For the Unhappy Smoker, a Special Dish

Times Staff Writer

Chef Sandro Fioriti, resplendent in a white shirt, orange and red suspenders and green flowered pants, is preparing filet mignon and potato gnocchi. In an effort to please his customers, he is flavoring the dishes with tobacco.

The menu at Serafina Sandro is more than an experiment in new cuisine. It is an attempt to lure smokers who have been barred by law from lighting up in restaurants.

“I don’t say you can substitute for a cigarette or a cigar by eating filet mignon,” said Vittorio Assaf, founder of the busy midtown Manhattan restaurant. “Hey, at least we give you the taste. This is just about whatever we can do to make smokers happy.”

There are a lot of unhappy smokers and restaurateurs in New York City these days.


The economy, war with Iraq and fears of domestic terrorism are hurting the restaurant business. Some French bistros are suffering backlash because of France’s opposition to the Iraqi conflict.

Proprietors have complained that the latest blow is the tough anti-smoking ban that took effect last weekend. The ban, passed at the behest of Mayor Michael R. Bloomberg, calls for fines and even closure of restaurants that allow smoking.

“We want to thank Mayor Bloomberg for us coming up with this new idea,” said Fabio P. Granato, co-owner of Serafina Sandro. “We knew that the law was coming. We started to experiment with dishes. It took us two months to come up with the right ingredients.”

Cooking with tobacco was Fioriti’s idea. He went to a tobacco shop and asked for different kinds of blends.


“I say, ‘Give me five leaves of tobacco. I use it for the food.’ ”

The response from the tobacconist was simple, Fioriti recalled: “You’re crazy.”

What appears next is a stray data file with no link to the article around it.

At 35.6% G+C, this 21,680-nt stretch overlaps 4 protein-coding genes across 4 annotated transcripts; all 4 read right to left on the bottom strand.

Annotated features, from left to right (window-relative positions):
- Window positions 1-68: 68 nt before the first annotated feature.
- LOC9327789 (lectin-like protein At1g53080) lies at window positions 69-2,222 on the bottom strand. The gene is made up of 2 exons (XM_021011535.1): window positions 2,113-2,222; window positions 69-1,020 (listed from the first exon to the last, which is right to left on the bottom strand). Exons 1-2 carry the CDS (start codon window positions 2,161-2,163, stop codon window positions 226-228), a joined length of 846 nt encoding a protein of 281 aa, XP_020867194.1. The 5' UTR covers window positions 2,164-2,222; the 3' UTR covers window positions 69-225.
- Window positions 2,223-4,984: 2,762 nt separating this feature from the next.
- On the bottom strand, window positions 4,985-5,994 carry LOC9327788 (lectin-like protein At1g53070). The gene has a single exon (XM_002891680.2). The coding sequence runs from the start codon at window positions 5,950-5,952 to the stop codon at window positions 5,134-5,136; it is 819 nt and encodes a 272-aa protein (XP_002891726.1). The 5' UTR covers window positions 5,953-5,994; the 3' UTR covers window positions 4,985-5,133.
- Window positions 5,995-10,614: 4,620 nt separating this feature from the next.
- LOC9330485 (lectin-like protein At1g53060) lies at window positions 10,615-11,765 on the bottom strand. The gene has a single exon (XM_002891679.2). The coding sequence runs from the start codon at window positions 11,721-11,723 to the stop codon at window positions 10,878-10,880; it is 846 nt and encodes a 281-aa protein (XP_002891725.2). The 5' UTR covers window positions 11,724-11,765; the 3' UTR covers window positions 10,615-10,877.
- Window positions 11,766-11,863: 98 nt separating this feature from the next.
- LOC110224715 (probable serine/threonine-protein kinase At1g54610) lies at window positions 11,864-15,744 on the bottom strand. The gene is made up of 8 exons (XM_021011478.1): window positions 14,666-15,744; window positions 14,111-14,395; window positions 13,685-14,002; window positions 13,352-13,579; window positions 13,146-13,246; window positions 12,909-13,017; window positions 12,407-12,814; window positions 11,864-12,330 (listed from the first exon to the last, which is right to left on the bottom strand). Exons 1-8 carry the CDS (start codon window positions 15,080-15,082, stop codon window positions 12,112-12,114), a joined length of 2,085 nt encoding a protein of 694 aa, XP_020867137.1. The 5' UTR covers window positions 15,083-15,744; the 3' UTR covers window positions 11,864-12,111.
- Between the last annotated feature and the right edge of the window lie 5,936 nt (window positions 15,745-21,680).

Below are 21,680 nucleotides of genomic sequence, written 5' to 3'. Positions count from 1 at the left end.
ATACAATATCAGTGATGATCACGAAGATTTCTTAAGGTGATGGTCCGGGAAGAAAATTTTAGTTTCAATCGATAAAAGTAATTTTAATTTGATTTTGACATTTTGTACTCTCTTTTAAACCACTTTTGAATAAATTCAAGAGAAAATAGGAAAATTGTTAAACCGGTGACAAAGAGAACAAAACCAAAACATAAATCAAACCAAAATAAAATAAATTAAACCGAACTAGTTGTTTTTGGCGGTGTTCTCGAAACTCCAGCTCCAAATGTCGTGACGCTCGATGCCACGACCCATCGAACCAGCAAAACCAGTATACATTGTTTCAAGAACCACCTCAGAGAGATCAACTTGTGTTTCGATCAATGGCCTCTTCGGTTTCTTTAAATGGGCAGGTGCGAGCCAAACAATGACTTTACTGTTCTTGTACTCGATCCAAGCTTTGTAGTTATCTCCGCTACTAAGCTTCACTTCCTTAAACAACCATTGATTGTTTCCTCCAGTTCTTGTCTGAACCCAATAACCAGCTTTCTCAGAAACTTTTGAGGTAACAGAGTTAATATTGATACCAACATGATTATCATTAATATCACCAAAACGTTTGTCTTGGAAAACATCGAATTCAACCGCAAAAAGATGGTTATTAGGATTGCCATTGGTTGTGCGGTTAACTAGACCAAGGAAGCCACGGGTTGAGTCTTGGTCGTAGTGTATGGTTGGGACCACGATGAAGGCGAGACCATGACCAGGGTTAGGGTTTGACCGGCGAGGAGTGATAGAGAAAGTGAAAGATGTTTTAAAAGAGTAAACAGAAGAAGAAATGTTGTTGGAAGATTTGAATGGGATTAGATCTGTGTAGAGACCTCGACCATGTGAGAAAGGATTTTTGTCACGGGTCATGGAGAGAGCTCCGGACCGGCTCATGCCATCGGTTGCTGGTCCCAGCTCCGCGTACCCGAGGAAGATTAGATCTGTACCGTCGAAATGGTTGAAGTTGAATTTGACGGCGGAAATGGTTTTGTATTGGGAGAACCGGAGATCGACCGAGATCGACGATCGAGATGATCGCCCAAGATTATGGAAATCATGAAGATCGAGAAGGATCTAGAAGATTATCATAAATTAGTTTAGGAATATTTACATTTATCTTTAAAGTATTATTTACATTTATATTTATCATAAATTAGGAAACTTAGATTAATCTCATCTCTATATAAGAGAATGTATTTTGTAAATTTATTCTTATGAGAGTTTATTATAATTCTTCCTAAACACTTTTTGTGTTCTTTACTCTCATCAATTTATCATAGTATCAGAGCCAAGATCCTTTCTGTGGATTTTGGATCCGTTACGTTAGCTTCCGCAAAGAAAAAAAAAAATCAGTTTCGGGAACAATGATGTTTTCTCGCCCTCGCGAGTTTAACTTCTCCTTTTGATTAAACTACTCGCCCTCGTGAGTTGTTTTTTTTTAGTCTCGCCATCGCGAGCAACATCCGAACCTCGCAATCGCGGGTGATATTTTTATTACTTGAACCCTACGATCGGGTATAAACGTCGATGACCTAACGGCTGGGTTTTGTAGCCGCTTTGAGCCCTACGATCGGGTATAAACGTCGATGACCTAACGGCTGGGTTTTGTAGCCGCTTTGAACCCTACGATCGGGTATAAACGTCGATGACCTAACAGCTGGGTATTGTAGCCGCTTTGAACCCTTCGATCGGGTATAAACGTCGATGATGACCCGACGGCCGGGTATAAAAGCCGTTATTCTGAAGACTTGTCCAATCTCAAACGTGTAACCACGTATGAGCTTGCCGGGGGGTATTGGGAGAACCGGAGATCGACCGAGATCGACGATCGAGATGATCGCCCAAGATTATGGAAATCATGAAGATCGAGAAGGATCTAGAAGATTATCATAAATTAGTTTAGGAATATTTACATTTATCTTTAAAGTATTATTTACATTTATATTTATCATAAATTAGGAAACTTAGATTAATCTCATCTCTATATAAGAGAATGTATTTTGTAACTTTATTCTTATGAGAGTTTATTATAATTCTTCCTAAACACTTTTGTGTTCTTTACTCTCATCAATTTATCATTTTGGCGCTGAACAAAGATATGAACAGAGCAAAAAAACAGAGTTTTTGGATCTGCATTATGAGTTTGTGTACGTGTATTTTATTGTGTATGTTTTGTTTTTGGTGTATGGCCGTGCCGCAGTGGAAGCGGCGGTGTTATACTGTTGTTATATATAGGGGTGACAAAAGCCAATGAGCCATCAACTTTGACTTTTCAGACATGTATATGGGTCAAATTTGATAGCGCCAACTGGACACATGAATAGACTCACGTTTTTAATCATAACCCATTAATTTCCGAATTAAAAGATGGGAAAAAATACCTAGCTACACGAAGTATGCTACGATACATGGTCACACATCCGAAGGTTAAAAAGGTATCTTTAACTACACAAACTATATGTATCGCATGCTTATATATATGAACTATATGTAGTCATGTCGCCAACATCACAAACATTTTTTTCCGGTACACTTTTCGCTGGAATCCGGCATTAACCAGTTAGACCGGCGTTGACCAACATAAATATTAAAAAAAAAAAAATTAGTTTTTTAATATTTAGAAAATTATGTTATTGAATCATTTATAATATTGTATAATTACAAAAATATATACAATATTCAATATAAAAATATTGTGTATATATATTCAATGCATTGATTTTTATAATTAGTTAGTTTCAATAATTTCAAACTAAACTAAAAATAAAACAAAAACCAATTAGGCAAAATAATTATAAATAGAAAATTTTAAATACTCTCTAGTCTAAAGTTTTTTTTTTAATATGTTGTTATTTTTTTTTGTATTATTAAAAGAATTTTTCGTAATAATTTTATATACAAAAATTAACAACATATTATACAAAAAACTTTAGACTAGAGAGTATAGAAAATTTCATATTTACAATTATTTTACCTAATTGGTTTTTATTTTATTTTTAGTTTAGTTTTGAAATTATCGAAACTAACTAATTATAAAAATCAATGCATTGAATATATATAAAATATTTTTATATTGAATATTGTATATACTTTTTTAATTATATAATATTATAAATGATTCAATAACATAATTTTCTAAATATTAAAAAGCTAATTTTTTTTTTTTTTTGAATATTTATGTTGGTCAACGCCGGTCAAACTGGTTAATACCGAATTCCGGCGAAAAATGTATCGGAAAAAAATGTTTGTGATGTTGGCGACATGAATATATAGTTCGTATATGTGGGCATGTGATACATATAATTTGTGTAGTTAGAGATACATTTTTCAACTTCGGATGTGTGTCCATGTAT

At first, the chef -- who makes his own cigars -- added tobacco to the ingredients used to make grappa, a traditional Italian liqueur. When the grappa was ready weeks later, he liked the taste.

Further experiments followed. “I try it with the gnocchi,” Fioriti said. “The first time is no good. The second time is no good. The third time is very good.”


What happened the third time? He added a touch of cognac to the sauce seasoned with tobacco.

So far, the restaurant’s special menu lists only three tobacco dishes -- each cooked with a different blend.

The Empire English blend used in the gnocchi gives it “a distinct tail of spicy and mushy taste,” the menu promises. The filet mignon seasoned with wine and a Virginia tobacco has “a pleasant subtle aroma, gentle to the tongue,” it proclaims. And the tobacco panna cotta? “A true delicacy with a delightful velvet smooth vanilla flavor.”

Most customers still order from the regular menu. But, adventuresome eaters exist.


At lunch, Franco De Angelis, executive director of the Italy America Chamber of Commerce, had the panna cotta, prepared with cream and tobacco.

“There is just a hint of the tobacco,” he said, pausing between mouthfuls. “It is fresh, the accent. I would recommend it.”

“When you smoke, you don’t taste the finesse of the tobacco like this,” he added.

Serafina Sandro’s owners said they consulted a physician to make sure people wouldn’t have problems eating food cooked with small amounts of tobacco. They stressed that the amount used is minimal -- less than a gram -- and only natural leaves without chemical additives are selected.


“It is only used as a spice. It is basically like you use rosemary or sage or parsley,” said Assaf. “It is just an enhancement of the flavor.”

What’s next on the menu?

Fioriti is testing a lobster and shrimp salad with tobacco. The other day, he made and ate a tobacco chocolate souffle.